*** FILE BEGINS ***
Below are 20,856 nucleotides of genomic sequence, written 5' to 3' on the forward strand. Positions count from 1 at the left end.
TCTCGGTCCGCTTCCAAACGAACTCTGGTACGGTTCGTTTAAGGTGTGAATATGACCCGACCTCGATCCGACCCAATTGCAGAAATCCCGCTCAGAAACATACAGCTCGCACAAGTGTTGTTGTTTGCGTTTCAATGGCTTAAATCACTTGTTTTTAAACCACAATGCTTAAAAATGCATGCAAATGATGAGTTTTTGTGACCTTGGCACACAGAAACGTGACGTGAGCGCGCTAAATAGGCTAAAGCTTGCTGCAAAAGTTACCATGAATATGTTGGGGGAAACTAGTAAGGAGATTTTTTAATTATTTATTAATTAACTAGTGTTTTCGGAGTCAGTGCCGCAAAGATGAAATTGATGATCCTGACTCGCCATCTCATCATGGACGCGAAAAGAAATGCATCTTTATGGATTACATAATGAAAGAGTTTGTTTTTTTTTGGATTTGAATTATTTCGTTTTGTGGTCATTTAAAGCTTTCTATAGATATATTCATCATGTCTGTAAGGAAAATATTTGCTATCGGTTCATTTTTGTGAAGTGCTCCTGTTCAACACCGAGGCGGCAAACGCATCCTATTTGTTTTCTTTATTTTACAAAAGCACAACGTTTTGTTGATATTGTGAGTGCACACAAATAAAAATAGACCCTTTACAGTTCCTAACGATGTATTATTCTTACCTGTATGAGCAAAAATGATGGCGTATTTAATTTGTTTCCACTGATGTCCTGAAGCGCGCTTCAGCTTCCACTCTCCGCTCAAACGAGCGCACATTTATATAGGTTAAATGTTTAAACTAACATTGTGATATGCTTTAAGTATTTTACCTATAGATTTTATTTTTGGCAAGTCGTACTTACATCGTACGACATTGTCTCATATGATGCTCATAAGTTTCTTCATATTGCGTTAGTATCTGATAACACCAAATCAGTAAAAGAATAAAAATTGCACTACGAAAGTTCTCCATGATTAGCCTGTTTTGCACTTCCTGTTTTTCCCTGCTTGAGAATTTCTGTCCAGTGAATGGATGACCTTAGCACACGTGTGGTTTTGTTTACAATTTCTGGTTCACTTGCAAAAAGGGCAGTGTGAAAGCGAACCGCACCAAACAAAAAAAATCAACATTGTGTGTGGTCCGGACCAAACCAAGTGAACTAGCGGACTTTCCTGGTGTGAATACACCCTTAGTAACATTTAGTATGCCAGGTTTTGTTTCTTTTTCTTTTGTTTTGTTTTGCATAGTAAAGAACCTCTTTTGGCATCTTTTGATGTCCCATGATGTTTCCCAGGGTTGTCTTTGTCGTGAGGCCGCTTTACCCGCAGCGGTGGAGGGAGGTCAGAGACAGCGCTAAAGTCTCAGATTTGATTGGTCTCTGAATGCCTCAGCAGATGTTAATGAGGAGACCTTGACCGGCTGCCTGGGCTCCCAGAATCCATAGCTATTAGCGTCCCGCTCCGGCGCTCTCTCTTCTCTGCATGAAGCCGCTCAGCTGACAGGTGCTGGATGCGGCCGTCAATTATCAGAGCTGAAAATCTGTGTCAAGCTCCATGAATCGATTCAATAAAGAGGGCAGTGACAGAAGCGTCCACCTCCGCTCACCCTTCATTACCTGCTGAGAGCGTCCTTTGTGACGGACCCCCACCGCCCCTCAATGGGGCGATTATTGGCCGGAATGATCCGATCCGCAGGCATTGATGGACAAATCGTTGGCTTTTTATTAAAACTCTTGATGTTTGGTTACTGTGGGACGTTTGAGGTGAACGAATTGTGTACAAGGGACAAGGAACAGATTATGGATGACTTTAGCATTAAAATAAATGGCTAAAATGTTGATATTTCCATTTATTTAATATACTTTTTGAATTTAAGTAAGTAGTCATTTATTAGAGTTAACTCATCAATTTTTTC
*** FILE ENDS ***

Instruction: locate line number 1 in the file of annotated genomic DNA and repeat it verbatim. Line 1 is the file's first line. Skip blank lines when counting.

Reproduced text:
Below are 20,856 nucleotides of genomic sequence, written 5' to 3' on the forward strand. Positions count from 1 at the left end.